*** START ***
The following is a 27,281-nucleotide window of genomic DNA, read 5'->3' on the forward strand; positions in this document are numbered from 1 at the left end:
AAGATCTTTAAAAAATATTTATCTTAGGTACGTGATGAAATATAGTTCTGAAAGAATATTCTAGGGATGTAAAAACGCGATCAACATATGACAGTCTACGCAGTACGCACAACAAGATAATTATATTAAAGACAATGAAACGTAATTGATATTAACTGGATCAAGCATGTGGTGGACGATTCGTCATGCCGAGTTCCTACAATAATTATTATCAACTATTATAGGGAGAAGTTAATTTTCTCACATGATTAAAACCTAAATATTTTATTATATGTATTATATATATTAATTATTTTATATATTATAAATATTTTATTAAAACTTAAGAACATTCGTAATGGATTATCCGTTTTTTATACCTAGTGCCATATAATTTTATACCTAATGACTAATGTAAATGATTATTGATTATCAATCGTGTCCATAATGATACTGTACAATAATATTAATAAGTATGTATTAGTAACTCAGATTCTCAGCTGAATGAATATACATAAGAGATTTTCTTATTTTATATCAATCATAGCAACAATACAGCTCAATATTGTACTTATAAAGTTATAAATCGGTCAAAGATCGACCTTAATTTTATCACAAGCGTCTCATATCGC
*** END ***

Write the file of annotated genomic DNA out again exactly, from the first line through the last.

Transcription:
The following is a 27,281-nucleotide window of genomic DNA, read 5'->3' on the forward strand; positions in this document are numbered from 1 at the left end:
AAGATCTTTAAAAAATATTTATCTTAGGTACGTGATGAAATATAGTTCTGAAAGAATATTCTAGGGATGTAAAAACGCGATCAACATATGACAGTCTACGCAGTACGCACAACAAGATAATTATATTAAAGACAATGAAACGTAATTGATATTAACTGGATCAAGCATGTGGTGGACGATTCGTCATGCCGAGTTCCTACAATAATTATTATCAACTATTATAGGGAGAAGTTAATTTTCTCACATGATTAAAACCTAAATATTTTATTATATGTATTATATATATTAATTATTTTATATATTATAAATATTTTATTAAAACTTAAGAACATTCGTAATGGATTATCCGTTTTTTATACCTAGTGCCATATAATTTTATACCTAATGACTAATGTAAATGATTATTGATTATCAATCGTGTCCATAATGATACTGTACAATAATATTAATAAGTATGTATTAGTAACTCAGATTCTCAGCTGAATGAATATACATAAGAGATTTTCTTATTTTATATCAATCATAGCAACAATACAGCTCAATATTGTACTTATAAAGTTATAAATCGGTCAAAGATCGACCTTAATTTTATCACAAGCGTCTCATATCGC